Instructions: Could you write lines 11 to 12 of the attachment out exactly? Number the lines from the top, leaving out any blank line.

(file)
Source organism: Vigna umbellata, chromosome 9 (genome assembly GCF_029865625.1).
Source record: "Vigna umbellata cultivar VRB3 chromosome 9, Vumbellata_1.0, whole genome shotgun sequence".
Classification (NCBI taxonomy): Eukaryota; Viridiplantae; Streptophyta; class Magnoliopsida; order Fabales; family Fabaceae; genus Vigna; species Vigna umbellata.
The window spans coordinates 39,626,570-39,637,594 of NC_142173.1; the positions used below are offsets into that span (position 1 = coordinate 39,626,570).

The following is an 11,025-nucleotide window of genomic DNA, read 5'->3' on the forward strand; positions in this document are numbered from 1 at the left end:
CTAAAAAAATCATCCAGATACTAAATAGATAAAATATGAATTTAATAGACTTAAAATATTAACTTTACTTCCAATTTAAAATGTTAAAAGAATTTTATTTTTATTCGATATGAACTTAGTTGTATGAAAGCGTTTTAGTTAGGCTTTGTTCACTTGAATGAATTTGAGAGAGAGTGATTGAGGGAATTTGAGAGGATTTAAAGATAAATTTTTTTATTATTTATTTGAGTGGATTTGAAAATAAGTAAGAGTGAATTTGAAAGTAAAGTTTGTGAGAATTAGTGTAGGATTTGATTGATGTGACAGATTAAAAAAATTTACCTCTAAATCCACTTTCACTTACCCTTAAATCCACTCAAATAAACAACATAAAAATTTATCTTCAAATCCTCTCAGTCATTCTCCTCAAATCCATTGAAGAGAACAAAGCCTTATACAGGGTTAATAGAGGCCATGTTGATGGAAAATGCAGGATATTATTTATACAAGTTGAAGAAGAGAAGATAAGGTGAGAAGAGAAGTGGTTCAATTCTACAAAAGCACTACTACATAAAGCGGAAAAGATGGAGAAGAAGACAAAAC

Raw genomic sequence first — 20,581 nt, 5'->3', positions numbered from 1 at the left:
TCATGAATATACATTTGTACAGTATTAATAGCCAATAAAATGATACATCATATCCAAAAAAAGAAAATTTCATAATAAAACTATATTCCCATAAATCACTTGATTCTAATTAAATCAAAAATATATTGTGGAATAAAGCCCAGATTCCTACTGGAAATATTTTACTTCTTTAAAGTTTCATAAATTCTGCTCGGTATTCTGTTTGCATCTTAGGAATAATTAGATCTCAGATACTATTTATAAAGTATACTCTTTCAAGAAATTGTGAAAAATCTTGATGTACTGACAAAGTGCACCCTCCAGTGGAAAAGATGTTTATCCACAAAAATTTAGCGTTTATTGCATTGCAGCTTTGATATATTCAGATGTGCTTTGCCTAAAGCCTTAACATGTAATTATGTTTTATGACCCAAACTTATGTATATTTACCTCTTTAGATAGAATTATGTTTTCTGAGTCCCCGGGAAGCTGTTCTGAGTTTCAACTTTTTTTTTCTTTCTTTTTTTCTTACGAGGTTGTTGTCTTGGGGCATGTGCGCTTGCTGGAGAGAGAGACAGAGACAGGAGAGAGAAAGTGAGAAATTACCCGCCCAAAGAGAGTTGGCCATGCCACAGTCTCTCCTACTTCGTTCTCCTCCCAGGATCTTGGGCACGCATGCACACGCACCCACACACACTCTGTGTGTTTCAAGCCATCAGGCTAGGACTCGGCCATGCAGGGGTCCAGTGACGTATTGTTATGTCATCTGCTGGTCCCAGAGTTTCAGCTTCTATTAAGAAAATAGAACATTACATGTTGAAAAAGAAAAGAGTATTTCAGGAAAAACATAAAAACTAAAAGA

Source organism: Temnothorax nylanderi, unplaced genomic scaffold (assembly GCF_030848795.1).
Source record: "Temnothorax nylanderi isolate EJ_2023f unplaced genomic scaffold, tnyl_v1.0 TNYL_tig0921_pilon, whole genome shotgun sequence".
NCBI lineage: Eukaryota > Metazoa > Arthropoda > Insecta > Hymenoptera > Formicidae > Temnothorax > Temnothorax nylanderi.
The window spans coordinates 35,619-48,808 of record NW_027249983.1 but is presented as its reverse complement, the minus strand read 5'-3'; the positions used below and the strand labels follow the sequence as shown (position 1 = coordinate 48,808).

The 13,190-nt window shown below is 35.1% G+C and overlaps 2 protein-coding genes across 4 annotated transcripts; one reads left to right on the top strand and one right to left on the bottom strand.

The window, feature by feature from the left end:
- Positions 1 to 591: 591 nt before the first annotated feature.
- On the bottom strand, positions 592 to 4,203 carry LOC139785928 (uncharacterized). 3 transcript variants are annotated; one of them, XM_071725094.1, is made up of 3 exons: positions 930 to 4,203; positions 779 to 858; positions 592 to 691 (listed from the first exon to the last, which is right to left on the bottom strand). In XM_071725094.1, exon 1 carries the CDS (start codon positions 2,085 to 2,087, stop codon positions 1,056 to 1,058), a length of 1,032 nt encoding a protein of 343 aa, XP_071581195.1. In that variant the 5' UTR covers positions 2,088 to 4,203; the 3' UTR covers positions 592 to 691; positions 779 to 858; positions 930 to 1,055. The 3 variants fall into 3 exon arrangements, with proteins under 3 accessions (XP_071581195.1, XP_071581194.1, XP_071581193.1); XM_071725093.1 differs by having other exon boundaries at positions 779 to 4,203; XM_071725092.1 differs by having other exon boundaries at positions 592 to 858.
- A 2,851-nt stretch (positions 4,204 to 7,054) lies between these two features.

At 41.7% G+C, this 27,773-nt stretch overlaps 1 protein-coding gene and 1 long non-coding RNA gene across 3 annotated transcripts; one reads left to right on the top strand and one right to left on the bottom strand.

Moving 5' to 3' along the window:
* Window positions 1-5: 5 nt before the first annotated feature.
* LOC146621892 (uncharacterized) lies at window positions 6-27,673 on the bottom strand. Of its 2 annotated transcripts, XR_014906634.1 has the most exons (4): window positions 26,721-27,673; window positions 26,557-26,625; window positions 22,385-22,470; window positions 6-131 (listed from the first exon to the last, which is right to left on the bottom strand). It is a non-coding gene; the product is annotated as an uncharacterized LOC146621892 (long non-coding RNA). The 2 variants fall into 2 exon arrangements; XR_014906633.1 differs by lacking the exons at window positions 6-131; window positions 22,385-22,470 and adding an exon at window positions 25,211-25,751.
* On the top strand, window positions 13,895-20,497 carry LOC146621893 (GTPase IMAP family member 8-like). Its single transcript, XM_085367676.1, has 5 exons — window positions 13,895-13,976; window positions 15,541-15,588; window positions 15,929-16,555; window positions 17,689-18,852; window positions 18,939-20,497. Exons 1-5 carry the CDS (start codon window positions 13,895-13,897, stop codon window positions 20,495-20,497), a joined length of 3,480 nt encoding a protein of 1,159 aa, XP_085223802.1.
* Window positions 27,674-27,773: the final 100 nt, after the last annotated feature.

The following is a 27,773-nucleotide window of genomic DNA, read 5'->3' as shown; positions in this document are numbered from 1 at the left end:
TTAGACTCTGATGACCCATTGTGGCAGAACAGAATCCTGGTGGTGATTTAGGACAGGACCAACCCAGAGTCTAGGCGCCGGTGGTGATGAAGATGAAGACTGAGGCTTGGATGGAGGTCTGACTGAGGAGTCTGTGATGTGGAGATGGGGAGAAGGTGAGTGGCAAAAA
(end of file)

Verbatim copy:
NCBI lineage: Eukaryota > Metazoa > Arthropoda > Insecta > Hymenoptera > Formicidae > Temnothorax > Temnothorax nylanderi.
The window spans coordinates 35,619-48,808 of record NW_027249983.1 but is presented as its reverse complement, the minus strand read 5'-3'; the positions used below and the strand labels follow the sequence as shown (position 1 = coordinate 48,808).